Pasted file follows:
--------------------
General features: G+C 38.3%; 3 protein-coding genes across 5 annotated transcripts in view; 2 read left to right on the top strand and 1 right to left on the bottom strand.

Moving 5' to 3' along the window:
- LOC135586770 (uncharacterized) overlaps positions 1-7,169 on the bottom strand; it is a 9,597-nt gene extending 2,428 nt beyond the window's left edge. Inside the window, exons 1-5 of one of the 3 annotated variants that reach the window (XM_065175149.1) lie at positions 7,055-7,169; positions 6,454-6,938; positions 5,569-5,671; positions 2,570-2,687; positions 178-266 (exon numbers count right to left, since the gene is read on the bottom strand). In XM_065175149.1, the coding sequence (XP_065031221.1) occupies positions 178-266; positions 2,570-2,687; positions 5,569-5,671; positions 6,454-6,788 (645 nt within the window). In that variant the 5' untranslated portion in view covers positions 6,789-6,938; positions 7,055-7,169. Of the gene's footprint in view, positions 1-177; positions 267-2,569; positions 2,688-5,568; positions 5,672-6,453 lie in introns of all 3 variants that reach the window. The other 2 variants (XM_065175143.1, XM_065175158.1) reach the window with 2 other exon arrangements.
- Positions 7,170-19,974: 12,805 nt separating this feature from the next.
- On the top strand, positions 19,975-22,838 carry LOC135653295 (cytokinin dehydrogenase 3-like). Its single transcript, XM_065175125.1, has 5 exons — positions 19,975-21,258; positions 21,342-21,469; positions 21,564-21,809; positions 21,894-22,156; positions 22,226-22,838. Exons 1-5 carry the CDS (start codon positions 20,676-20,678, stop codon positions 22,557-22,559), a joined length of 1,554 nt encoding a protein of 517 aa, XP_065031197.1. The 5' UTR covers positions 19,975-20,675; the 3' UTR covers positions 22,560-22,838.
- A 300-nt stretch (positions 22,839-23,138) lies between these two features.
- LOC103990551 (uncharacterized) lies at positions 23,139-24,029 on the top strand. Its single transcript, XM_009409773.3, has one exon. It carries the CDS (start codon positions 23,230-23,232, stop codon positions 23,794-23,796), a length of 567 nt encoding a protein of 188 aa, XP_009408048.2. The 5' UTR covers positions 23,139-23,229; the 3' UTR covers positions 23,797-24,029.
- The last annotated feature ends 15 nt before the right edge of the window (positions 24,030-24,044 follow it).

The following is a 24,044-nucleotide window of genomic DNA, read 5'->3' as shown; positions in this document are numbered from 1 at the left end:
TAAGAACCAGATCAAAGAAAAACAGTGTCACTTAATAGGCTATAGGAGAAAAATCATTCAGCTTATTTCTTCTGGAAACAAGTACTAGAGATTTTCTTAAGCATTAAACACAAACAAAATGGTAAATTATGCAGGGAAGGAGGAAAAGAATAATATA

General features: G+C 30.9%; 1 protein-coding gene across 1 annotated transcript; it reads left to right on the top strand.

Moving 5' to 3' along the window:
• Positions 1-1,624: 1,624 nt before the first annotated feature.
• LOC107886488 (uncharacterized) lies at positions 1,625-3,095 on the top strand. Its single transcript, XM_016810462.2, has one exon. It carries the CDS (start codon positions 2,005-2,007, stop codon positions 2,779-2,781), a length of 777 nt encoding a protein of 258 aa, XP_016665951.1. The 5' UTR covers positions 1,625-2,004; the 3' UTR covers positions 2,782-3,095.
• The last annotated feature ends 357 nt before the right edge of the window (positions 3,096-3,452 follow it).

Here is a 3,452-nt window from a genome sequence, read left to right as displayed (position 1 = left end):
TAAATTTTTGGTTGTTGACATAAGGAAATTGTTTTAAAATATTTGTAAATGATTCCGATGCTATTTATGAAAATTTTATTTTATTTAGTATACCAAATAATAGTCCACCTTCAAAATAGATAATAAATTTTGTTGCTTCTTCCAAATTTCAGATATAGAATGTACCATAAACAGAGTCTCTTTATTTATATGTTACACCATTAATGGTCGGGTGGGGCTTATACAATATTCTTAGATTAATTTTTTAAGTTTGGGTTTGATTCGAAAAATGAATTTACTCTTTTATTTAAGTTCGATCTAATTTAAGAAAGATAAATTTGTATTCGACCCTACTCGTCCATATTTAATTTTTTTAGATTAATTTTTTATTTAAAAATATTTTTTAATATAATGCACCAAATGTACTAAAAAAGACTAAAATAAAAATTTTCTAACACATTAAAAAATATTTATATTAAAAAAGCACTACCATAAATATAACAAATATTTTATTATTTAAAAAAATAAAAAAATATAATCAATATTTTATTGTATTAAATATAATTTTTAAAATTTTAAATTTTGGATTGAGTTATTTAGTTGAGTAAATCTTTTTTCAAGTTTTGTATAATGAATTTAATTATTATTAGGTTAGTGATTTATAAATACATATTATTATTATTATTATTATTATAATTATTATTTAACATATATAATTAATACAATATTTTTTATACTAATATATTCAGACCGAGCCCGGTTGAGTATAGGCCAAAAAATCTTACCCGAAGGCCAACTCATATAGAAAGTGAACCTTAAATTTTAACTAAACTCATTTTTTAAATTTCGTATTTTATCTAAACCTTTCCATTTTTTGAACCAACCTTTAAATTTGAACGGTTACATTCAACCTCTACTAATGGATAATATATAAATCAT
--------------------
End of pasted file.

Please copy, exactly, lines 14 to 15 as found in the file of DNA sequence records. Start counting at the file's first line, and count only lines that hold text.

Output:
• LOC107886488 (uncharacterized) lies at positions 1,625-3,095 on the top strand. Its single transcript, XM_016810462.2, has one exon. It carries the CDS (start codon positions 2,005-2,007, stop codon positions 2,779-2,781), a length of 777 nt encoding a protein of 258 aa, XP_016665951.1. The 5' UTR covers positions 1,625-2,004; the 3' UTR covers positions 2,782-3,095.
• The last annotated feature ends 357 nt before the right edge of the window (positions 3,096-3,452 follow it).